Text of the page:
Saturday, January 25, 2014



When I was working as a student midwife, one of the things that was stressed to me the most, taught to me over and over, drilled into my mind was: watch for shock.
The human body goes into shock for all kinds of reasons, but the simplest way to put it is that when it has experienced too much - whether that's too much pain, too much blood loss, too much trauma, or even too much fear - it goes into shock.
One of the most common signs of shock, the thing I always noticed first, is how the woman experiencing it no longer really felt pain.
I attended a birth once where the OB who delivered the baby accidentally pulled the mother's uterus out of her body. I was standing behind him, bringing my client some ice water, when all of a sudden there was a human organ in his hands. 
I can't imagine how painful it would have been for the mother, but from the sudden trauma and blood loss and pain, she instantly went into shock.
So much so that when the nurse stepped in, gloved up to her elbow, and physically shoved the woman's uterus back inside her body, the mother didn't even yelp.
She didn't feel it.
We don't just go into shock physically.
It has a way of happening emotionally too.
When something is too awful. When someone has hurt you too much. When the pain of what is happening is so great, that feeling the full extent of it could literally take out your will to fight, we shut it all down.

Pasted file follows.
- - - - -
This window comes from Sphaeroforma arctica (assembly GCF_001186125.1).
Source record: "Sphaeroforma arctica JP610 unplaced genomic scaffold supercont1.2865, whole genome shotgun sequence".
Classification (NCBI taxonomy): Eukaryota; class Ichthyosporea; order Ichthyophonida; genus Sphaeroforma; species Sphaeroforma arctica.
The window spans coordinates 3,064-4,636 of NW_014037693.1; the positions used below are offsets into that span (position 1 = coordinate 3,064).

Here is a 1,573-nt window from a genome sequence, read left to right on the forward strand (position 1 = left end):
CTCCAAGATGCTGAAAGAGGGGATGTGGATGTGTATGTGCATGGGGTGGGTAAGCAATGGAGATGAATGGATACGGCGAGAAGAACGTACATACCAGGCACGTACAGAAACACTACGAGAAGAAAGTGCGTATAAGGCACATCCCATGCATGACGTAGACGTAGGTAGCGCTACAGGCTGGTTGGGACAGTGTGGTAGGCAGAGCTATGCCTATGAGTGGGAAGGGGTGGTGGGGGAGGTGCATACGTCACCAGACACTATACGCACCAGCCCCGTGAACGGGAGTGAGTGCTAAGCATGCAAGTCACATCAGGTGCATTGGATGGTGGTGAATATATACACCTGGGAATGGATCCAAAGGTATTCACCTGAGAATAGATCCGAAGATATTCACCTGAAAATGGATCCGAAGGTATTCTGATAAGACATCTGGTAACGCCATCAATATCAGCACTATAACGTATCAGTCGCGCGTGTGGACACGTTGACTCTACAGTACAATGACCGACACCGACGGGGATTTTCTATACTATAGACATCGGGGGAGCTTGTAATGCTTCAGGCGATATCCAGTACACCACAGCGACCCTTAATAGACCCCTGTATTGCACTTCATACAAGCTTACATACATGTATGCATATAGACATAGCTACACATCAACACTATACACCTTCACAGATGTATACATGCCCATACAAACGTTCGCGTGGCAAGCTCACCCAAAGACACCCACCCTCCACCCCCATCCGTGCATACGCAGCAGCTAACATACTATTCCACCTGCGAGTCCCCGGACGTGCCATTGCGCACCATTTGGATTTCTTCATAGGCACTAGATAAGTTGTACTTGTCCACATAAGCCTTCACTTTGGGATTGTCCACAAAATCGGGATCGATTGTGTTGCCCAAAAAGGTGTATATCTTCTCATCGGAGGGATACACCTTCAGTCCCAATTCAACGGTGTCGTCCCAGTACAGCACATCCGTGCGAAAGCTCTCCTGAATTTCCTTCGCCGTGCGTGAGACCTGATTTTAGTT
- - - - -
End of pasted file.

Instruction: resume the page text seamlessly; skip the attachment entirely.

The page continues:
We stop feeling the full extent of our injuries so that we can survive them.
We don't realize how badly we're hurt anymore, so that we can remain calm enough to fight.
To keep going.
Shock is a natural response our bodies have that was no doubt designed by our brains to protect us.
The problem though, is that it too can kill you.
Your organs no longer receive the correct amount of blood an oxygen, and without proper treatment, those organs can be permanently damaged, or die altogether.

So what do you do when the shock is emotional?
When you've stopped feeling the pain...but you've also stopped feeling anything good too, and it goes on, left untreated for so long that you eventually forget you went into shock in the first place.
Do you fix it? And how?
Or do you let it go, content in the fact that you may not be happy but at least you don't feel the knife in your back, or the fist in your chest, or the fact that you're slowly bleeding out. 

It's a delicate balance, between letting it go on long enough to survive what's happened to you, but getting to it quickly enough that your heart doesn't die, deprived for too long of what it needed.
And the real bitch of it is, you can't fix it alone.

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